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What is Biodiversity ?

Biodiversity is the short form of two words “biological” and “diversity”. It refers to the entire variety of life that can be found on Earth (plants, animals, fungi and microorganisms), as well as the communities they form and the habitats they live in. Biodiversity is the diversity of species, genetics and ecosystems. 

Biodiversity is not just the sum of all ecosystems, species and genetic material. Rather, it represents the variability within and among them. Biological diversity is often understood at three levels:

  1. Species diversity refers to the variety of different species;
  2. Genetic diversity corresponds to the variety of genes contained in plants, animals, fungi and microorganisms;
  3. Ecosystem diversity refers to all the different habitats that exist, such as tropical or temperate forests, cold and hot deserts, wetlands, rivers, mountains, coral reefs, etc.

The variety of life on Earth, its biological diversity is commonly known as biodiversity. The number of species of plants, animals and microorganisms, the enormous diversity of genes in these species, the different ecosystems of the planet, such as deserts, rainforests and coral reefs are part of a biologically diverse Earth.

Appropriate conservation and sustainable development strategies seek to recognize this as an integral part of any approach to preserving biodiversity. Almost every culture has its roots in our biological diversity in some form or other.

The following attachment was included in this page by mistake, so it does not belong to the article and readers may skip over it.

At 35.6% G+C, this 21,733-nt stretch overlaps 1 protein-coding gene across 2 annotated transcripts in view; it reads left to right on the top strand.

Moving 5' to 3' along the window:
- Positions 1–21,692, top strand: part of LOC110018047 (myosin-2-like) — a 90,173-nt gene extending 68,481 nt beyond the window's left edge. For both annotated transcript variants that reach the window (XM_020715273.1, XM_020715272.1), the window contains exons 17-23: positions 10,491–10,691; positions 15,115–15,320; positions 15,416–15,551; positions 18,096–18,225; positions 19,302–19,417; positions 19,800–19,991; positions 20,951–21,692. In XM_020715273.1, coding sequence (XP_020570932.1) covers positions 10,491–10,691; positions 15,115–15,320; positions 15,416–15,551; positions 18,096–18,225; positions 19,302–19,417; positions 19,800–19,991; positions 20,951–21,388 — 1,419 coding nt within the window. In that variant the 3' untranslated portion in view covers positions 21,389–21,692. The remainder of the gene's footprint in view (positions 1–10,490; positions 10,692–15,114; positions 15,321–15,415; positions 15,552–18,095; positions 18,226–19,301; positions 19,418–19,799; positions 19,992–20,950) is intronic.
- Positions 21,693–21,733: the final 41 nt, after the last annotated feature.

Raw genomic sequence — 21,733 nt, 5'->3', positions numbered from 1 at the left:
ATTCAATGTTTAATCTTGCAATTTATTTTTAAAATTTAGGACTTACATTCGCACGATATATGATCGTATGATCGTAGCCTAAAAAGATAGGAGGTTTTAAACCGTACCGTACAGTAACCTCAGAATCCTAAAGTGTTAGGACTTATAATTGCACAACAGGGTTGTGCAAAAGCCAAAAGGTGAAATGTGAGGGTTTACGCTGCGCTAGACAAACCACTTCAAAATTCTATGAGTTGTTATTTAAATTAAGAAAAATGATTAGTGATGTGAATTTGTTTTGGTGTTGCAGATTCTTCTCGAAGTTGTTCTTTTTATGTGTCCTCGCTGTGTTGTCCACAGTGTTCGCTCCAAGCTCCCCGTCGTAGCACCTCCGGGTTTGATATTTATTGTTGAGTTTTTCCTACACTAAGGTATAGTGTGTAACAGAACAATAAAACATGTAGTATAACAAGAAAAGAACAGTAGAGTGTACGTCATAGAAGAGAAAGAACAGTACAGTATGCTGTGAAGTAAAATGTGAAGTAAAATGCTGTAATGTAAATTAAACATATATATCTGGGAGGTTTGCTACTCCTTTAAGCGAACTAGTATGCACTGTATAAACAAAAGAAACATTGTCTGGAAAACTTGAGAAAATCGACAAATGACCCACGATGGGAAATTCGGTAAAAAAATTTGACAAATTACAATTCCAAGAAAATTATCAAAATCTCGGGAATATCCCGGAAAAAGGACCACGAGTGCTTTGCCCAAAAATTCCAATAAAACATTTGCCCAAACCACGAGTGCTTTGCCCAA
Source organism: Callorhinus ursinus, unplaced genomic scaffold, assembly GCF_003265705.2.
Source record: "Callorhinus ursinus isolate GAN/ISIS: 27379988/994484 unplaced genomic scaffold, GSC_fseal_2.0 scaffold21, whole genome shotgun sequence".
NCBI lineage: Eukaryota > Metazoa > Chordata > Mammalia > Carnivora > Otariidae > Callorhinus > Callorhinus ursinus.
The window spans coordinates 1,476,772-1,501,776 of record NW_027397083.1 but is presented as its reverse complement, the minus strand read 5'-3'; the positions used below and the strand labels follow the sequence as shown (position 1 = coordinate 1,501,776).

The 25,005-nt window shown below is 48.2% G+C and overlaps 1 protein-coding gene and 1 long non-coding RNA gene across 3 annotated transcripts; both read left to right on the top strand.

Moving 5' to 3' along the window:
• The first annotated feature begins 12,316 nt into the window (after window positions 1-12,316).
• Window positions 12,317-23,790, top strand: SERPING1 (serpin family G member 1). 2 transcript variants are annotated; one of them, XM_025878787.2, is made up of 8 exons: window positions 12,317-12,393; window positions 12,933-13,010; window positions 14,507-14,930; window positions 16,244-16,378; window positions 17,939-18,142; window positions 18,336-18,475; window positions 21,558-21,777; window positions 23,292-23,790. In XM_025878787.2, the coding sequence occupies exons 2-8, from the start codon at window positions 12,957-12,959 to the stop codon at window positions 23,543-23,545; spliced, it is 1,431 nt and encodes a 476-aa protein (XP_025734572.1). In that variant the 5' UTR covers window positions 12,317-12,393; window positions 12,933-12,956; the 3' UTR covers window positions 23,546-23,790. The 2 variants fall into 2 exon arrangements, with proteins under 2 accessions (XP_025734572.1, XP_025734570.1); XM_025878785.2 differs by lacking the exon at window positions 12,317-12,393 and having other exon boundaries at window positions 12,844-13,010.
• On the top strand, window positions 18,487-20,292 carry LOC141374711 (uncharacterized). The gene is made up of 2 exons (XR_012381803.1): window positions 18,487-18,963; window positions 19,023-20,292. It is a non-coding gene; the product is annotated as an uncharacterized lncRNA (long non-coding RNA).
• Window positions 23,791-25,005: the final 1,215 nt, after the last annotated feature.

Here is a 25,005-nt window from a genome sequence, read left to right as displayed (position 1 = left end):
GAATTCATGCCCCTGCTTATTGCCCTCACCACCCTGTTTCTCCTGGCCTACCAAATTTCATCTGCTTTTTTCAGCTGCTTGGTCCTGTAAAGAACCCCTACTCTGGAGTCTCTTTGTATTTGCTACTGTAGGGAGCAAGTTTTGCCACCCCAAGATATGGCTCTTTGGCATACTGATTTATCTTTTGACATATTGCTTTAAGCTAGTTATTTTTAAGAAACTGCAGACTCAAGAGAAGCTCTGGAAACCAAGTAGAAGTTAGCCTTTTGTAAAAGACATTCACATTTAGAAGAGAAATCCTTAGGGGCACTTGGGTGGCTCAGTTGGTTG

Why Is Biodiversity Important ?

  • Biodiversity increases ecosystem productivity where every species, no matter how small, has an important role to play.
  • A greater number of plant species means a greater variety of crops.
  • A greater diversity of species ensures the natural sustainability of all forms of life.
  • Healthy ecosystems can better resist and recover from a variety of disasters.
  • And so, while we dominate this planet, we still need to preserve the diversity of wildlife.

Biodiversity loss is not just the extinction of species. Initially, biodiversity loss could be defined as the extinction of species. Interestingly, the species richness of a particular ecosystem can hardly change or even increase because new species, often widespread, replace the original ones. Therefore, it is important not only to look at the species, but also at the abundance (number of individuals) of the species. Species extinction is only a last step in a long process of degradation

Related Topics To Definitions in ALPHAPEDIA

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